Ankylosing Spondylitis is an inflammatory disease that can cause some of the vertebrae in your spine to fuse together.
This fusing makes the spine less flexible and can result in a hunched-forward posture. If ribs are affected, it may be difficult to breathe deeply.
Ankylosing Spondylitis affects men more often than women. Signs and symptoms of Ankylosing Spondylitis typically begin in early adulthood. Inflammation also can occur in other parts of your body — most commonly, your eyes.
While there is no cure for Ankylosing Spondylitis, our physicians at Advanced Rheumatology & Arthritis Wellness Center can provide the professional treatments you need to decrease your pain and lessen your symptoms.
Symptoms of Ankylosing Spondylitis
Early signs and symptoms of Ankylosing Spondylitis may include pain and stiffness in your lower back and hips, especially in the morning and after periods of inactivity. Over time, symptoms may worsen, improve or stop completely at irregular intervals.
The areas most commonly affected are:
- The joint between the base of your spine and your pelvis
- The vertebrae in your lower back
- The places where your tendons and ligaments attach to bones, mainly in your spine, but sometimes along the back of your heel
- The cartilage between your breastbone and ribs
- Your hip and shoulder joints
Diagnosis of Ankylosing Spondylitis
One of our physicians will perform a physical examination, which will entail looking for sites of inflammation. We will likely check for pain and tenderness along the back, pelvic bones, sacroiliac joints, chest and heels. During the exam, we may also check for the limitation of spinal mobility in all directions and for any restriction of chest expansion.
The overall points taken into account when making an Ankylosing Spondylitis diagnosis are:
- Onset is usually under 45 years of age
- Pain persists for more than 3 months (i.e. it is chronic)
- The back pain and stiffness worsen with immobility, especially at night and early morning
- The back pain and stiffness tend to ease with physical activity and exercise
- Positive response to NSAIDs (nonsteroidal anti-inflammatory drugs)
Treatment of Ankylosing Spondylitis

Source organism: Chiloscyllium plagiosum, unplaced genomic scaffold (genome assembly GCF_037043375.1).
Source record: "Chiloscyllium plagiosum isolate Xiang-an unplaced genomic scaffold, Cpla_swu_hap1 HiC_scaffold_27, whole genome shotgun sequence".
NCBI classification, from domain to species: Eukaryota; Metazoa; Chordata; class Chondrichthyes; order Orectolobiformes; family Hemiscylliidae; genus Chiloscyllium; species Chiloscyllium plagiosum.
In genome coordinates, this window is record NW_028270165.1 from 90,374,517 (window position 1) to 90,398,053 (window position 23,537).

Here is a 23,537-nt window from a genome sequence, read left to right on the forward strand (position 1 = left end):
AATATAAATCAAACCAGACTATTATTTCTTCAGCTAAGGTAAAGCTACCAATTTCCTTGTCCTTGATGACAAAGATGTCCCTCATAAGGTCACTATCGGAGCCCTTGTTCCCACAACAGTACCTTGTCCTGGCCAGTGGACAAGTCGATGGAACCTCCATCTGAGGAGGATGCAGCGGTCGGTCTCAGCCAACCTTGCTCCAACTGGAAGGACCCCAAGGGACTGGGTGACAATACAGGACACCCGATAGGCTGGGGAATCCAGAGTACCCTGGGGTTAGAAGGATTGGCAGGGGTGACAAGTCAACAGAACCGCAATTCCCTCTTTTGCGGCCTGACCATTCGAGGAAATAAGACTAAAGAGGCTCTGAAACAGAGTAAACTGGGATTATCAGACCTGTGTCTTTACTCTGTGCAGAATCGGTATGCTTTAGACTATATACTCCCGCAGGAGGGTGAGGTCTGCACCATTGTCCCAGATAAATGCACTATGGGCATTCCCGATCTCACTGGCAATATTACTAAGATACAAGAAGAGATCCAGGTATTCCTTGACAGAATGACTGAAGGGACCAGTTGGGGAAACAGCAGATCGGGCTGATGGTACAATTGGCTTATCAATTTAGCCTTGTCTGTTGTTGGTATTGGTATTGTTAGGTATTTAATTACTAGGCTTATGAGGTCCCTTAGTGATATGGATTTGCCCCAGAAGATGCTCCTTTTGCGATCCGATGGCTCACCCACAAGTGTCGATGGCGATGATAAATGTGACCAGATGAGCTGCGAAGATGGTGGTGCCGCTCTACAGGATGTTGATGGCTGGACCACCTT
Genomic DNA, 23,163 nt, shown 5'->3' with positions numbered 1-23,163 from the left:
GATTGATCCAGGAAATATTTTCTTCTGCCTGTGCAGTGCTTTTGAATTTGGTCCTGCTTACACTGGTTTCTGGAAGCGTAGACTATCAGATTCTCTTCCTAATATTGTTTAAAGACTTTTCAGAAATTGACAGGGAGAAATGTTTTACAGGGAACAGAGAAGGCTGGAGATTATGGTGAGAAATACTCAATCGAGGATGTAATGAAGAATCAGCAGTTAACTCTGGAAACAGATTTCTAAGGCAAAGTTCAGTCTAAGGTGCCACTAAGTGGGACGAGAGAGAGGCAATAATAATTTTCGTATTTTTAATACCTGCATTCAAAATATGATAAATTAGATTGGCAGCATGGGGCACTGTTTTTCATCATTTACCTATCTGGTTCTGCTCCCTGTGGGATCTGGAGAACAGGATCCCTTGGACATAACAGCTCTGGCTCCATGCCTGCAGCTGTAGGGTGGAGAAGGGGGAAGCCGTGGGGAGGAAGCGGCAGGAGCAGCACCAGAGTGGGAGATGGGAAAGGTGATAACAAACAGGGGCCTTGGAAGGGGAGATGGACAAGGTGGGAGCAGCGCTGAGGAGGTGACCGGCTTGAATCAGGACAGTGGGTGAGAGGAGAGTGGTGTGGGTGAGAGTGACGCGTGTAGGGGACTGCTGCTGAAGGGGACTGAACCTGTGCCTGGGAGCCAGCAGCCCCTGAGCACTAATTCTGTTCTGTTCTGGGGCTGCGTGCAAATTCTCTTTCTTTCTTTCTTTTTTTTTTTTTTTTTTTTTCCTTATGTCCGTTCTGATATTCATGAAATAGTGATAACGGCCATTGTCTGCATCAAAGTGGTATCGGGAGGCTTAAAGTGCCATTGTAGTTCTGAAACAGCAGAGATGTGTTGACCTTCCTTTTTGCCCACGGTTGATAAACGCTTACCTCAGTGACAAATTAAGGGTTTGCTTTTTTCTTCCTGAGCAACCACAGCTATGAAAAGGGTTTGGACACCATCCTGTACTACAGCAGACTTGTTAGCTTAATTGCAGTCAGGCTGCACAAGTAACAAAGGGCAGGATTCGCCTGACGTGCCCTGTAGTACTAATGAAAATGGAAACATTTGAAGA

The goal of treatment is to relieve your pain and stiffness, and prevent or delay complications and spinal deformity. Ankylosing Spondylitis treatment is most successful before the disease causes irreversible damage to your joints.
- Medications: Nonsteroidal anti-inflammatory drugs (NSAIDs) — such as naproxen (Naprosyn) and indomethacin (Indocin) — are the medications doctors most commonly use to treat Ankylosing Spondylitis. They can relieve your inflammation, pain and stiffness. However, these medications also can cause gastrointestinal bleeding. If NSAIDs aren’t helpful, your doctor may suggest tumor necrosis factor (TNF) blockers. TNF is a cell protein that acts as an inflammatory agent in rheumatoid arthritis. TNF blockers target this protein to help reduce pain, stiffness, and tender or swollen joints. They are administered by injecting the medication under the skin or through an intravenous line.
- Physical Therapy: Physical therapy can provide a number of benefits, from pain relief to improved physical strength and flexibility. Your doctor may recommend that you meet with a physical therapist to provide you with specific exercises designed for your needs. Range-of-motion and stretching exercises can help maintain flexibility in your joints and preserve good posture. Proper sleep and walking positions and abdominal and back exercises can help maintain your upright posture.
- Surgery: Most people with Ankylosing Spondylitis don’t need surgery. However, your doctor may recommend surgery if you have severe pain or joint damage, or if your hip joint is so damaged that it needs to be replaced.
Prevention of Ankylosing Spondylitis
Because the specific cause is unknown, there are no means for the prevention of Ankylosing Spondylitis. The best hope is to take steps to help prevent the disorder from becoming worse by carefully following the prescribed treatment plan and staying active. Regular exercise helps relieve pain and increases flexibility. Maintaining a proper posture also helps reduce strain on the spine. Cigarette smoking, physically strenuous jobs or other health problems increase the loss of function from the disorder, so keeping a healthy lifestyle may help in preventing Ankylosing Spondylitis from becoming more serious.
Need Help Affording Medications?
Patients who are having difficulty paying for their medications, and who have federally funded Medicare, Medicaid, TRICARE, or commercial insurance, may qualify for additional support from the following foundations below: